That’s a very interesting answer. I confess to liking my mysteries a little dark. I’ve been feeling like pulling away from the series because I like the recurring characters but lately they have been doing things I don’t think they would do. And in the last book, Barbara’s behavior seemed shocking, but then they pulled a little dirty trick on us to explain some (but not all) of it.

        Sounds like you might like more of the cozy type of mystery.


        • Sarrah J. Woods
          December 17, 2014

          Yes, that’s a good way to put it—I like “cozy” mysteries. Thanks! I think that label might help lead me to some good new mysteries. I haven’t explored more than a tiny fraction of my library’s mystery section yet, partly due to overwhelm from its size. So now I’m thinking I can use this concept to “judge the books by their covers” to choose ones that look cozy, not dark. I’m excited now! Yay for a wide range of mysteries to appeal to readers’ different tastes!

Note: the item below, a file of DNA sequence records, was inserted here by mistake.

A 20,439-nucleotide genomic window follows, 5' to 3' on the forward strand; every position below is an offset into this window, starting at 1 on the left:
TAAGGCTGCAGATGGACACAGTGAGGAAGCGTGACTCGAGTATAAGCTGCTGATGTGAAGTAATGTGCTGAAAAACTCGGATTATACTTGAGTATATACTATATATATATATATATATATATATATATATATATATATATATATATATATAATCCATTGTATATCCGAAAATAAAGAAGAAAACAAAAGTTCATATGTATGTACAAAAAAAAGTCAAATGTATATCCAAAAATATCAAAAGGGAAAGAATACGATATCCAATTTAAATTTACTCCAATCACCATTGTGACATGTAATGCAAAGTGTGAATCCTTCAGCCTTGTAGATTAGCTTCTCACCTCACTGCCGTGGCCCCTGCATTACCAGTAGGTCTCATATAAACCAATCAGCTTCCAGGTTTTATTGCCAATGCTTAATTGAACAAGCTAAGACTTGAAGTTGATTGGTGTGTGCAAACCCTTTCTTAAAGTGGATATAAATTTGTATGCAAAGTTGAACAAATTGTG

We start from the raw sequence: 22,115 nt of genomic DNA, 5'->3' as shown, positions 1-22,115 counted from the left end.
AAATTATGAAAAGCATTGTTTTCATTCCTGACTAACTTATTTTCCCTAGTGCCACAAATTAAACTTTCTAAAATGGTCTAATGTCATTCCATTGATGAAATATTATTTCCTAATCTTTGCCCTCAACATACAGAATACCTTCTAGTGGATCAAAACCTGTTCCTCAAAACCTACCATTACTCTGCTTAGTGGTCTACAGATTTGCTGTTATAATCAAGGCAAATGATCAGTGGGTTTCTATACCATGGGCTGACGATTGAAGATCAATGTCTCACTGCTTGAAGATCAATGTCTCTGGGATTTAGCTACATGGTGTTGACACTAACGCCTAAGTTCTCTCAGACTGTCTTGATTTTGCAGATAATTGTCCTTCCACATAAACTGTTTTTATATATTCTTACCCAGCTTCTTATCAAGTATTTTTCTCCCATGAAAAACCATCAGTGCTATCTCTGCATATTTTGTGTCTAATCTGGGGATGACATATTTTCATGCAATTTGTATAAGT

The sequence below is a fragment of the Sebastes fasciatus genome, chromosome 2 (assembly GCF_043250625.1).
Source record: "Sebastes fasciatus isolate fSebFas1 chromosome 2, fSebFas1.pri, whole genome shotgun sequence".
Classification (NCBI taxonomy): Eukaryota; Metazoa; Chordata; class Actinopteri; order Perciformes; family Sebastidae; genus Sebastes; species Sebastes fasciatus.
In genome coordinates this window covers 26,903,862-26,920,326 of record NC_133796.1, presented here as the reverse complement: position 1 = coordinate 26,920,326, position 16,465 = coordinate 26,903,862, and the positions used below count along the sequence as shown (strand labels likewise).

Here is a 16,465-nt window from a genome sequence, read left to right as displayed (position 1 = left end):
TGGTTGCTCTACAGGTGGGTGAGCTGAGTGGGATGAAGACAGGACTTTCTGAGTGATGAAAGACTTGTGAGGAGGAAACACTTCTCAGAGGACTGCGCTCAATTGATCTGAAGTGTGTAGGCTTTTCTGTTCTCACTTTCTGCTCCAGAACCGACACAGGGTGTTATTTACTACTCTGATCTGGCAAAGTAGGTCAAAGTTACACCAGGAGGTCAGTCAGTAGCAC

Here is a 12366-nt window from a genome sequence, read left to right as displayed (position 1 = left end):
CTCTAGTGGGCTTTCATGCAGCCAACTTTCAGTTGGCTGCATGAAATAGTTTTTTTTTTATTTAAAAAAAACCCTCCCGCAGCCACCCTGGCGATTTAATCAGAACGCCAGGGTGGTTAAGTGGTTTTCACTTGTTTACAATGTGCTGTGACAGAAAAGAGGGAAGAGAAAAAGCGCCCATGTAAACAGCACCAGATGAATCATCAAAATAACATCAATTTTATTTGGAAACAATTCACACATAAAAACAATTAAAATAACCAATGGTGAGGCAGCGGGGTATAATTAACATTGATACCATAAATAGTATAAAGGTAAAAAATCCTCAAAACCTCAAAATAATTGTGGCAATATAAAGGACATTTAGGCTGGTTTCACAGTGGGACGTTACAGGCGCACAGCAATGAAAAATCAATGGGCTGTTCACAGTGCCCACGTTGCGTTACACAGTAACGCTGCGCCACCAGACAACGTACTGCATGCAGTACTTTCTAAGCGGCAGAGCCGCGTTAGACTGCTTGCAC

I know what you mean about characters not behaving believably within a story or series. I’ll have to ask my friend if she’s noticed that too with the later EG books.


  4. Stefanie
    December 17, 2014

    A wonderful year of reading!

    Liked by 1 person